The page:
The GREGOR Fabry-Pérot Interferometer – A New Instrument for High-Resolution Spectropolarimetric Solar Observations

The GREGOR Fabry-Pérot Interferometer – A New Instrument for High-Resolution Spectropolarimetric Solar Observations

Klaus G. Puschmann, Horst Balthasar, Svend-Marian Bauer,
Thomas Hahn, Emil Popow, Thomas Seelemann, Reiner Volkmer,
Manfred Woche, and Carsten Denker Leibniz-Institut für Astrophysik Potsdam, 14482 Potsdam, Germany LaVision, 37081 Göttingen, Germany Kiepenheuer-Institut für Sonnenphysik, 79104 Freiburg, Germany

Fabry-Pérot interferometers have advantages over slit spectrographs because they allow fast narrow-band imaging and post-factum image reconstruction of spectropolarimetric data. Temperature, plasma velocity, and magnetic field maps can be derived from inversions of photospheric and chromospheric spectral lines, thus, advancing our understanding of the dynamic Sun and its magnetic fields at the smallest spatial scales. The GREGOR Fabry-Pérot Interferometer (GFPI) is one of two first-light instruments of the 1.5-meter GREGOR solar telescope, which is currently being commissioned at the Observatorio del Teide, Tenerife, Spain. The GFPI operates close to the diffraction limit of GREGOR, thus, providing access to fine structures as small as 60 km on the solar surface. The field-of-view of is sufficiently large to cover significant portions of active regions. The GFPI is a tuneable dual-etalon system in a collimated mounting. Equipped with a full-Stokes polarimeter, it records spectropolarimetric data with a spectral resolution of over the wavelength range from 530–860 nm. Large-format, high-cadence CCD detectors with powerful computer hard- and software facilitate scanning of spectral lines in time spans corresponding to the evolution time-scale of solar features. We present the main characteristics of the GFPI including the latest developments in software, mechanical mounts, and optics.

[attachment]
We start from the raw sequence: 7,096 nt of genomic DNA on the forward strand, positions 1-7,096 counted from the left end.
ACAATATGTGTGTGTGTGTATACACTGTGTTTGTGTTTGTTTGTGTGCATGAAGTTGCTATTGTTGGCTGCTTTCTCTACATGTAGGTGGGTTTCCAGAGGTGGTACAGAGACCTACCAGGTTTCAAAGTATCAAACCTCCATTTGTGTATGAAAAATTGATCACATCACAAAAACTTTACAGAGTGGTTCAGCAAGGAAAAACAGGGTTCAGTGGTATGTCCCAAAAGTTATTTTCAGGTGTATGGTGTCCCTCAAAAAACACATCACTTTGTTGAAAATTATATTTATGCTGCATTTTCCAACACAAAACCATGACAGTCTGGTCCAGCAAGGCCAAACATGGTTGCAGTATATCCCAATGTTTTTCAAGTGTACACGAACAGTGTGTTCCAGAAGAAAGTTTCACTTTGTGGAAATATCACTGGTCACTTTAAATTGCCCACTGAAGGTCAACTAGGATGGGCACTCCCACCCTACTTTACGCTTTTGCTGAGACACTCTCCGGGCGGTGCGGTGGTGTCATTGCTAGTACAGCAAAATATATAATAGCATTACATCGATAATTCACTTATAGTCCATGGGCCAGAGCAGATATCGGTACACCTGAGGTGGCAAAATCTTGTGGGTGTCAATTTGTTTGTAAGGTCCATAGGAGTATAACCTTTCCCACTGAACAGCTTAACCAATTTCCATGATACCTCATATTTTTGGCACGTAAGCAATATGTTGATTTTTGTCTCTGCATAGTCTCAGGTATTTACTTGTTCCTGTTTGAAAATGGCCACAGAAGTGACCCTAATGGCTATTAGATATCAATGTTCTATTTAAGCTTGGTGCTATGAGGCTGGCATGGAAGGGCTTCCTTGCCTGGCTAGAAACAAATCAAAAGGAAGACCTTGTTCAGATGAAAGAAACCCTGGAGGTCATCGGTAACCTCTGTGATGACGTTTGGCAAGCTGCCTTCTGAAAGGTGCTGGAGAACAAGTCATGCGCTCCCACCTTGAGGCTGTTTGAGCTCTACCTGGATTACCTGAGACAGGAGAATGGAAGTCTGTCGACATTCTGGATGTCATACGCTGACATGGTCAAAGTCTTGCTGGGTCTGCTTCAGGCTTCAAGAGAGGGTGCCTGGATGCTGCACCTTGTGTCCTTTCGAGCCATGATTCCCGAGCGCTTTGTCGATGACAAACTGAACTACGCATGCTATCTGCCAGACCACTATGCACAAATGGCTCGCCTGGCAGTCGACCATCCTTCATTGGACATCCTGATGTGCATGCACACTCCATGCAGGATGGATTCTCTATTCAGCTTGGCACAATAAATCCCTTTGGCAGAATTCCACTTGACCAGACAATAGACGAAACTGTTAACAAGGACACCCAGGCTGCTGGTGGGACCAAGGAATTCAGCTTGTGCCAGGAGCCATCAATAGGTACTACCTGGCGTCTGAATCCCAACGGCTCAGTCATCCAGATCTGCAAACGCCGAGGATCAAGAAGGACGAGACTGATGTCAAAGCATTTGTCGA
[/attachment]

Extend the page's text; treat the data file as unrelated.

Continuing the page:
1 Introduction

The determination of the thermodynamic and magnetic structure of the solar atmosphere at the smallest spatial scales is one of the cornerstones of modern solar physics. An accurate derivation of the atmospheric properties requires both high spatial and spectral resolution. Nowadays, almost all ground-based solar telescopes are equipped with FPIs. A summary of available instruments was recently provided by Puschmann & Beck (2011). In 1986, the Universitäts-Sternwarte Göttingen developed an imaging spectrometer for the German Vacuum Tower Telescope. This instrument used a universal birefringent filter (UBF) as a pre-filter for order sorting of a narrow-band FPI (Bendlin, Volkmer, & Kneer 1992). The spectrometer was later equipped with a Stokes- polarimeter (Volkmer, Kneer, & Bendlin 1995). The UBF was replaced in 2000 by a second etalon. A fundamental renewal of the Göttingen FPI began during the first half of 2005 (Puschmann et al. 2006) in preparation for the 1.5-meter GREGOR solar telescope (Volkmer et al. 2010a, b). New narrow-band etalons were integrated and new large-format, high-cadence CCD detectors with powerful computer hard- and software provide now the means for fast data acquisition and user-friendly operation. The instrument was also upgraded to a full-Stokes spectropolarimeter (Bello González & Kneer 2008; Balthasar et al. 2009, 2011). The optical design and instrument characteristics of the GREGOR Fabry-Pérot Interferometer (GFPI) were presented by Puschmann et al. (2007) and more recently by Denker et al. (2010). The Leibniz-Institut für Astrophysik Potsdam took over the scientific responsability for the GFPI in 2009, when the GFPI was transfered to the GREGOR solar telescope, where it is currently being commissioned.